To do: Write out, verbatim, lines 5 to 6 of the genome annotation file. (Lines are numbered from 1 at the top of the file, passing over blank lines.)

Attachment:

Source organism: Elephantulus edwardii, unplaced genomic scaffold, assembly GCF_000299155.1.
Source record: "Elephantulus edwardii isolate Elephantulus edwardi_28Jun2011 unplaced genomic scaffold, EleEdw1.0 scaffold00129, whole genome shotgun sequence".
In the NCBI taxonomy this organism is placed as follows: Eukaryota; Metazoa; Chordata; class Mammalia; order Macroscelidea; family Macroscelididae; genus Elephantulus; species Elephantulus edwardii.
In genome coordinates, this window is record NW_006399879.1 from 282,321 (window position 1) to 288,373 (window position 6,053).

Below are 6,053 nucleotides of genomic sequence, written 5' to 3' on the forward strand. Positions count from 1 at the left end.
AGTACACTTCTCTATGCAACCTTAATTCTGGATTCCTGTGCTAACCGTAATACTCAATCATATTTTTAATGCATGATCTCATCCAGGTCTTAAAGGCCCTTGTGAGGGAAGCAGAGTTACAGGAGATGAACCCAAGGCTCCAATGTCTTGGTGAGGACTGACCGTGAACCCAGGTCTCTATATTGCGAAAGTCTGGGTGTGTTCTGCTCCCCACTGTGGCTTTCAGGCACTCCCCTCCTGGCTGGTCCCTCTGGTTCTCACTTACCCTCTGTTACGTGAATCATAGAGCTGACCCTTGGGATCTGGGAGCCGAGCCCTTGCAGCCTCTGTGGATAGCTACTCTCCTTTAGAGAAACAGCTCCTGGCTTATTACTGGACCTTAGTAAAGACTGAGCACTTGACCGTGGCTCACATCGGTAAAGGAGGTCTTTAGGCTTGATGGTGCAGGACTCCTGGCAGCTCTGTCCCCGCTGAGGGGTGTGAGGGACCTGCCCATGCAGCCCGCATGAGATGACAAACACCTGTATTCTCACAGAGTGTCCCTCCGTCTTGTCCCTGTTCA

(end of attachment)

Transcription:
Below are 6,053 nucleotides of genomic sequence, written 5' to 3' on the forward strand. Positions count from 1 at the left end.
AGTACACTTCTCTATGCAACCTTAATTCTGGATTCCTGTGCTAACCGTAATACTCAATCATATTTTTAATGCATGATCTCATCCAGGTCTTAAAGGCCCTTGTGAGGGAAGCAGAGTTACAGGAGATGAACCCAAGGCTCCAATGTCTTGGTGAGGACTGACCGTGAACCCAGGTCTCTATATTGCGAAAGTCTGGGTGTGTTCTGCTCCCCACTGTGGCTTTCAGGCACTCCCCTCCTGGCTGGTCCCTCTGGTTCTCACTTACCCTCTGTTACGTGAATCATAGAGCTGACCCTTGGGATCTGGGAGCCGAGCCCTTGCAGCCTCTGTGGATAGCTACTCTCCTTTAGAGAAACAGCTCCTGGCTTATTACTGGACCTTAGTAAAGACTGAGCACTTGACCGTGGCTCACATCGGTAAAGGAGGTCTTTAGGCTTGATGGTGCAGGACTCCTGGCAGCTCTGTCCCCGCTGAGGGGTGTGAGGGACCTGCCCATGCAGCCCGCATGAGATGACAAACACCTGTATTCTCACAGAGTGTCCCTCCGTCTTGTCCCTGTTCA